Voting Equipment


Read the facts on North Carolina’s voting systems, including details on security, requirements, and the certification process.


  • All voting systems in North Carolina use paper ballots, marked either by hand or with a ballot-marking device, providing a paper trail of votes cast that can be audited or recounted by elections officials.
    • Note: Military and overseas voters, as well as visually impaired voters, can request, access, and submit an absentee ballot through a secure online portal provided by the State Board.
  • All 100 counties comply with federal law by having ballot-marking devices available at every polling place for any voter who needs or wishes to use one to mark a ballot independently.
  • All counties in North Carolina currently use either ES&S or Hart equipment.
  • Each of the 100 county boards of elections, in conjunction with their county board of commissioners, decides which approved voting system will best serve their voters. County purchase of any new system may only come after public demonstrations of the equipment and test use in an election or simulated election.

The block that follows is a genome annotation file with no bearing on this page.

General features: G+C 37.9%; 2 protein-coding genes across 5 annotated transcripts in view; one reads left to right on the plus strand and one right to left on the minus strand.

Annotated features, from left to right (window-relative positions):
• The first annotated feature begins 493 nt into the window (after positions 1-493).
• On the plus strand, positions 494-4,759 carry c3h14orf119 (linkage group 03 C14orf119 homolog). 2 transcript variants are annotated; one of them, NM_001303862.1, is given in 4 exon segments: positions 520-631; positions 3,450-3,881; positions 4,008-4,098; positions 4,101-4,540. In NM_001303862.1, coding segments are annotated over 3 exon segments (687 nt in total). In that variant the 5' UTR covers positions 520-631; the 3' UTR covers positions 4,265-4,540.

Checkmark graphic, symbolizing voting.

Voting Equipment By County

Are you curious about which ballot marking devices or tabulators will be at your voting site? Explore the interactive maps and tables on the following pages:

  • Under state law, voting equipment may not be connected to the internet or use wireless access, limiting the possibility of outside interference.
  • All voting systems are certified by the State Board of Elections after undergoing mandatory testing by nationally accredited laboratories. All systems used in North Carolina have been tested, used, and audited in other states.
  • As of 2017, any newly certified voting system in North Carolina must comply with the most recent Voluntary Voting System Guidelines (VVSG) for federal U.S. Election Assistance Commission (EAC) certification. This standard exceeds the federal requirements stated in Section 301 of the Help America Vote Act (HAVA), as per the policy of the State Board of Elections.
  • Once certified as a voting system in North Carolina, the vendor must deposit the system’s source code with the state’s approved escrow agent, post a bond or line of credit (currently $17.01 million) to offset the cost of a new statewide election in the event of a defect in the voting system, and establish an office with support personnel in the state.


North Carolina law requires that voting systems meet federal and state requirements:


Before any election system can be used in North Carolina elections, it must be certified by the State Board of Elections. This ensures that voting systems remain reliable, accurate, user-friendly, accessible to persons with disabilities, and capable of secure operation. The State Board of Elections administers a certification program for any election systems vendor looking to do business in North Carolina.